Dale Earnhardt celebrating his ony Daytona 500 win in 1998.

Dale Earnhardt celebrating his ony Daytona 500 win in 1998.

Al Garcia

Al Garcia

Whenever we approach the DAYTONA 500, it usually gives me a chance to look ahead at the upcoming season and all of the storylines around it. Some of these I have touched on in recent weeks, while others, which focus primarily on the positive course I believe our sport is headed, I will discuss a little further down.

One of the areas that this has never been more of a fact is when it comes to the safety of our sport. And this trend can be traced directly back to one of NASCAR’s darkest days – the death of Dale Earnhardt Sr. on the final lap of the 2001 DAYTONA 500 nearly 20 years ago.

The “Intimidator” as he was known throughout his career, Earnhardt seemed invincible, unafraid to fiercely battle any driver who got between him and the checkered flag. With 76 career Cup Series wins and seven championships, he appeared to be unstoppable and destined for even more greatness – which says something considering how much he had already achieved by the age of 49.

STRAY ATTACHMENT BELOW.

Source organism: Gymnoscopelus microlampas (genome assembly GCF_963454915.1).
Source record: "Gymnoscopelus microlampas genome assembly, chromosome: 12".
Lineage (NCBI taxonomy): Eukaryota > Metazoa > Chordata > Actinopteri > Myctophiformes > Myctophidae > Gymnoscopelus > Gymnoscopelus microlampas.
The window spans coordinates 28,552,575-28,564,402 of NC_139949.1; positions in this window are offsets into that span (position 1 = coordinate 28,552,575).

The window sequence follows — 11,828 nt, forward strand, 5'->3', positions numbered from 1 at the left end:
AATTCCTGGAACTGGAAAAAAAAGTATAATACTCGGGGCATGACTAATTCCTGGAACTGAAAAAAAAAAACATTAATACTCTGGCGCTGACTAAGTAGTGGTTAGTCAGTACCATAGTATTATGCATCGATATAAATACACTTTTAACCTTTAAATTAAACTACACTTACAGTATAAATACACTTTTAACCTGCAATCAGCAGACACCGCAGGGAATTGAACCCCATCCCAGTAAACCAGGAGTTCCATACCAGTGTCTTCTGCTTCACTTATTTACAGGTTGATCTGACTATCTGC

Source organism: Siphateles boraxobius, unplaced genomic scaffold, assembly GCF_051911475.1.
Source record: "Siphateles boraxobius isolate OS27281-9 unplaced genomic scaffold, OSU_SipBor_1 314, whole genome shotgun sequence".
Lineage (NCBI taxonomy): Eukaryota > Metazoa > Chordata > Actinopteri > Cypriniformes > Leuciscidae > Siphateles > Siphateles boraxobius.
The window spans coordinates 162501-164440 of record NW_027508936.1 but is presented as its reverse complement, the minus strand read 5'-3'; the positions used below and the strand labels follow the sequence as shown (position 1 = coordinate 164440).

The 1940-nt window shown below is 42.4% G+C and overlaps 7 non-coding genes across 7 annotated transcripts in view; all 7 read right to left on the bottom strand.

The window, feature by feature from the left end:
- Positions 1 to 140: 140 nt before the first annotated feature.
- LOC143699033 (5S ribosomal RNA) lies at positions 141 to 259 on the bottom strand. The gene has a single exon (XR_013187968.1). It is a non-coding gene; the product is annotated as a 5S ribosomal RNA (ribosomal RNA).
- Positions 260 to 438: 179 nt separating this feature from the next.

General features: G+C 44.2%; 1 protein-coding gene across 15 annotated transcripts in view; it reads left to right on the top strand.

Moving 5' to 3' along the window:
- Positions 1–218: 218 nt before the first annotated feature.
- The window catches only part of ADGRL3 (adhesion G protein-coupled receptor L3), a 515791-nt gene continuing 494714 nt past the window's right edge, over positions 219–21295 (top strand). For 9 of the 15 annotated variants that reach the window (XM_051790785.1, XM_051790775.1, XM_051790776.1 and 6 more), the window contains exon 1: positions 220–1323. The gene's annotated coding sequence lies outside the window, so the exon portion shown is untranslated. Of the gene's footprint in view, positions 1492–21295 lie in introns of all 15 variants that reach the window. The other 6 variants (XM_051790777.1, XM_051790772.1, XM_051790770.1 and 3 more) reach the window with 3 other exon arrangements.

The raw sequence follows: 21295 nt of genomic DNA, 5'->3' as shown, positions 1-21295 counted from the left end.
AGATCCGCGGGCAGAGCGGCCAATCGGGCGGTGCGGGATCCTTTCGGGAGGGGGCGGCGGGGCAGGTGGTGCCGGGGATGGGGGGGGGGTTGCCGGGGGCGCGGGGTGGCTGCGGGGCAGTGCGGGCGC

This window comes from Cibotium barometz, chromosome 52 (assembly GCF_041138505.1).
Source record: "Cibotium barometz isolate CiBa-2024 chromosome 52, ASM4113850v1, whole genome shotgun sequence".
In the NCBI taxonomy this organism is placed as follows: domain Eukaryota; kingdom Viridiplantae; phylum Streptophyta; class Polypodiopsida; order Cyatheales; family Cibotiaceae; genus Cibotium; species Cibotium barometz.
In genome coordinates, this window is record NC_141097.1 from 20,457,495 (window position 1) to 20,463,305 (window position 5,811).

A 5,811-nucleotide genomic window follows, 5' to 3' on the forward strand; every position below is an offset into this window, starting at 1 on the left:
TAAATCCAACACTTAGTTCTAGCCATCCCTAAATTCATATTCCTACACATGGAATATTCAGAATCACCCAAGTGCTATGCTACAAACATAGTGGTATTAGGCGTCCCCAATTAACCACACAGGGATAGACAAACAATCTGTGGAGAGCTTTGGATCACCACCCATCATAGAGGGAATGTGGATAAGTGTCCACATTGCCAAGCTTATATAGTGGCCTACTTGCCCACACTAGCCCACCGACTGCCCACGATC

His last title came in 1994, his fourth in a five-year span. Although he did not win any championships in his final six seasons (1995-2000), he was in contention each time, ranking in the top-8 in the Cup Series final standings each year with a pair of second-place finishes, including his final season of 2000. Dale Earnhardt’s impact on our sport went much deeper than the wins and championships, though. And those effects became even more pronounced after he left us on February 18, 2001.

Without a doubt the safety of our sport has never been better. HANS (Head and Neck Support) became mandatory in all cars starting in 2001. Thanks to the tireless efforts of engineers throughout the industry, other elements of the car evolved, with the main idea in mind during the design process being how to maximize driver safety. Several years ago, you saw the installation of SAFER (Steel and Foam Energy Reduction) barriers at our tracks, yet another judicious investment into the health and safety of our drivers.

Dale Earnhardt’s popularity in the sport helped to draw legions of fans, not just across the United States, but throughout the world. Much of his career overlapped with another Hall of Famer in Bill Elliott. It’s no surprise that both drivers passed along their passion for the sport and talent in the car to their sons, Dale Earnhardt Jr. and Chase Elliott. Dale Jr. competed on the same track as his father in the Cup Series for five races in 1999 and all of 2000, including the Pennzoil 400 at Homestead-Miami Speedway in 2000. From 2003 until his final year of 2017, Dale Jr. won NASCAR’s coveted Most Popular Driver Award each year. Chase, who became the third-youngest driver to win a Cup Series championship last year, has won it in the three years following Junior’s retirement, with many more likely in the future.